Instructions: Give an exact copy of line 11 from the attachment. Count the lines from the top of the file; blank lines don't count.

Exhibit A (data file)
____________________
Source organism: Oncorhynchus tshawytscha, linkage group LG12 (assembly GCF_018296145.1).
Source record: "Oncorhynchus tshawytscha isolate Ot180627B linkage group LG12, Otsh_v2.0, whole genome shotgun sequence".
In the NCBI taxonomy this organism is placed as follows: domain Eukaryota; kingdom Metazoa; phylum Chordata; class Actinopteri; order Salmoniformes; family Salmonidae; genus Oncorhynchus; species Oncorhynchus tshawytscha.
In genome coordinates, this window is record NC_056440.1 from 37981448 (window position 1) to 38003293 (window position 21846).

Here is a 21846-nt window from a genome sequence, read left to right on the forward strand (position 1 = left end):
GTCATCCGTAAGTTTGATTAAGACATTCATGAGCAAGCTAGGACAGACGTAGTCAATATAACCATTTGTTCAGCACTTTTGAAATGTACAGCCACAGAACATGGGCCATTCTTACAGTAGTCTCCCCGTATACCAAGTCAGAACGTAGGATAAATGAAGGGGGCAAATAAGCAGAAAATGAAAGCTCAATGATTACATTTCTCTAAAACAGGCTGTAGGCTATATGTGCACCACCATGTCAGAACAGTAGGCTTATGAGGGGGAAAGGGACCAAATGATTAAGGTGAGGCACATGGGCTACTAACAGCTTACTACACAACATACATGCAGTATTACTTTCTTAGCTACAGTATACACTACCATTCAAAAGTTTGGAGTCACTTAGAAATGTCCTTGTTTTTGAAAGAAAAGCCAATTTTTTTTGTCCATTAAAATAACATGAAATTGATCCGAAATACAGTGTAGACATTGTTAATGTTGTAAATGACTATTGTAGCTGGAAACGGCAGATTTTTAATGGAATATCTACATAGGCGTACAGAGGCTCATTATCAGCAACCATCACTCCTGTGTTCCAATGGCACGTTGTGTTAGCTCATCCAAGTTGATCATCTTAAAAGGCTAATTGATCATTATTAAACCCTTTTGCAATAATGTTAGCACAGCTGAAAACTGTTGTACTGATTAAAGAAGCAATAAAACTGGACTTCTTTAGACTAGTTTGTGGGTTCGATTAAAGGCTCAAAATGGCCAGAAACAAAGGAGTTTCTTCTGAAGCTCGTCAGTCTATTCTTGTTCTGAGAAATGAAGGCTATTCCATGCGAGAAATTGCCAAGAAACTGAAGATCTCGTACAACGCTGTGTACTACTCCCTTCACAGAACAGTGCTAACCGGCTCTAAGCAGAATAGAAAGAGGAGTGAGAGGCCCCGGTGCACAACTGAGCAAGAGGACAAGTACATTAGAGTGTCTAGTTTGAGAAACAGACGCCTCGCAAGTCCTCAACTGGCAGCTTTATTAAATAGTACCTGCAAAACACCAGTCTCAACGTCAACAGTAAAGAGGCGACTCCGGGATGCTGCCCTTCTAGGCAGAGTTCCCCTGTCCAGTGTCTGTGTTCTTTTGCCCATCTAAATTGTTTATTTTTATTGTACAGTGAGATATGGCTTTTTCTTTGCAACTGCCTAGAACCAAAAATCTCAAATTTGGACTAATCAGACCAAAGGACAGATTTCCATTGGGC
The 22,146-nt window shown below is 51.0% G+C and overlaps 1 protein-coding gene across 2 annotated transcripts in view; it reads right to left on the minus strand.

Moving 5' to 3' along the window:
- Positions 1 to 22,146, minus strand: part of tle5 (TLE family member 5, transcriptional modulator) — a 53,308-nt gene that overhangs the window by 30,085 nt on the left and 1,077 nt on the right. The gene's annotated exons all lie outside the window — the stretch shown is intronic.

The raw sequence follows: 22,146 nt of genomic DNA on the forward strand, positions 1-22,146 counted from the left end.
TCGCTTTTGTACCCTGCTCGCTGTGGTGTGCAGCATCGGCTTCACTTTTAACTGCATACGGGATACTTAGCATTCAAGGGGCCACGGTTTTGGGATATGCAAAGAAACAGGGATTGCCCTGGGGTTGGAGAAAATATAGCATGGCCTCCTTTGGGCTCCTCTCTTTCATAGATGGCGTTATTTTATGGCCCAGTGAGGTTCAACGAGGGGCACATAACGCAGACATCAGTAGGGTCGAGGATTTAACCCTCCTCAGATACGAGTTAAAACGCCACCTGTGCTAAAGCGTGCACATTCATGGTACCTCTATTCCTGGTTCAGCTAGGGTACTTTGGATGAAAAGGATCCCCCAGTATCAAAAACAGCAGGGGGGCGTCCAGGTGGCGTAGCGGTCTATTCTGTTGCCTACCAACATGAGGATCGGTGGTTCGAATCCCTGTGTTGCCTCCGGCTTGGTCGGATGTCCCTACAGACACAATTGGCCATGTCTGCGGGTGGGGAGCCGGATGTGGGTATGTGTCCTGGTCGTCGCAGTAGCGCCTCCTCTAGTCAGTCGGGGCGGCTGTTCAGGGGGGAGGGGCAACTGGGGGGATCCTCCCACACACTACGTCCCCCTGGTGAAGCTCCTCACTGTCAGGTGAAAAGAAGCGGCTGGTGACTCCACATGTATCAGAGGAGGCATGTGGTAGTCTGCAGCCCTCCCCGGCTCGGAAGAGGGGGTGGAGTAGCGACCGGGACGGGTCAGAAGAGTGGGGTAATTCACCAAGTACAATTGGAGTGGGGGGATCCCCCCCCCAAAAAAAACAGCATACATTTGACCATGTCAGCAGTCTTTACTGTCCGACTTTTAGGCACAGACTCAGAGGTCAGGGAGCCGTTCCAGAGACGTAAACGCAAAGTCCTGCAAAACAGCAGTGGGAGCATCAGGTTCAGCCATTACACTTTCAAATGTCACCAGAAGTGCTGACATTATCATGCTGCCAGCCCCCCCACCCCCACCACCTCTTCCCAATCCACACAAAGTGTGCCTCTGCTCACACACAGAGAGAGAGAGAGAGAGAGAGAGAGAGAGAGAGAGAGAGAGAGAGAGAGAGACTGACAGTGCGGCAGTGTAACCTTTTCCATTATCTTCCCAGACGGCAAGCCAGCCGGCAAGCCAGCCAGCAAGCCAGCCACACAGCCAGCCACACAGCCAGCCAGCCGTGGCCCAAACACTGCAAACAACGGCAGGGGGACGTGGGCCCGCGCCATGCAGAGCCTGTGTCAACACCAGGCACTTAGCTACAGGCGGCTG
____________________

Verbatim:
TCGCTTTTGTACCCTGCTCGCTGTGGTGTGCAGCATCGGCTTCACTTTTAACTGCATACGGGATACTTAGCATTCAAGGGGCCACGGTTTTGGGATATGCAAAGAAACAGGGATTGCCCTGGGGTTGGAGAAAATATAGCATGGCCTCCTTTGGGCTCCTCTCTTTCATAGATGGCGTTATTTTATGGCCCAGTGAGGTTCAACGAGGGGCACATAACGCAGACATCAGTAGGGTCGAGGATTTAACCCTCCTCAGATACGAGTTAAAACGCCACCTGTGCTAAAGCGTGCACATTCATGGTACCTCTATTCCTGGTTCAGCTAGGGTACTTTGGATGAAAAGGATCCCCCAGTATCAAAAACAGCAGGGGGGCGTCCAGGTGGCGTAGCGGTCTATTCTGTTGCCTACCAACATGAGGATCGGTGGTTCGAATCCCTGTGTTGCCTCCGGCTTGGTCGGATGTCCCTACAGACACAATTGGCCATGTCTGCGGGTGGGGAGCCGGATGTGGGTATGTGTCCTGGTCGTCGCAGTAGCGCCTCCTCTAGTCAGTCGGGGCGGCTGTTCAGGGGGGAGGGGCAACTGGGGGGATCCTCCCACACACTACGTCCCCCTGGTGAAGCTCCTCACTGTCAGGTGAAAAGAAGCGGCTGGTGACTCCACATGTATCAGAGGAGGCATGTGGTAGTCTGCAGCCCTCCCCGGCTCGGAAGAGGGGGTGGAGTAGCGACCGGGACGGGTCAGAAGAGTGGGGTAATTCACCAAGTACAATTGGAGTGGGGGGATCCCCCCCCCAAAAAAAACAGCATACATTTGACCATGTCAGCAGTCTTTACTGTCCGACTTTTAGGCACAGACTCAGAGGTCAGGGAGCCGTTCCAGAGACGTAAACGCAAAGTCCTGCAAAACAGCAGTGGGAGCATCAGGTTCAGCCATTACACTTTCAAATGTCACCAGAAGTGCTGACATTATCATGCTGCCAGCCCCCCCACCCCCACCACCTCTTCCCAATCCACACAAAGTGTGCCTCTGCTCACACACAGAGAGAGAGAGAGAGAGAGAGAGAGAGAGAGAGAGAGAGAGAGAGAGAGAGACTGACAGTGCGGCAGTGTAACCTTTTCCATTATCTTCCCAGACGGCAAGCCAGCCGGCAAGCCAGCCAGCAAGCCAGCCACACAGCCAGCCACACAGCCAGCCAGCCGTGGCCCAAACACTGCAAACAACGGCAGGGGGACGTGGGCCCGCGCCATGCAGAGCCTGTGTCAACACCAGGCACTTAGCTACAGGCGGCTG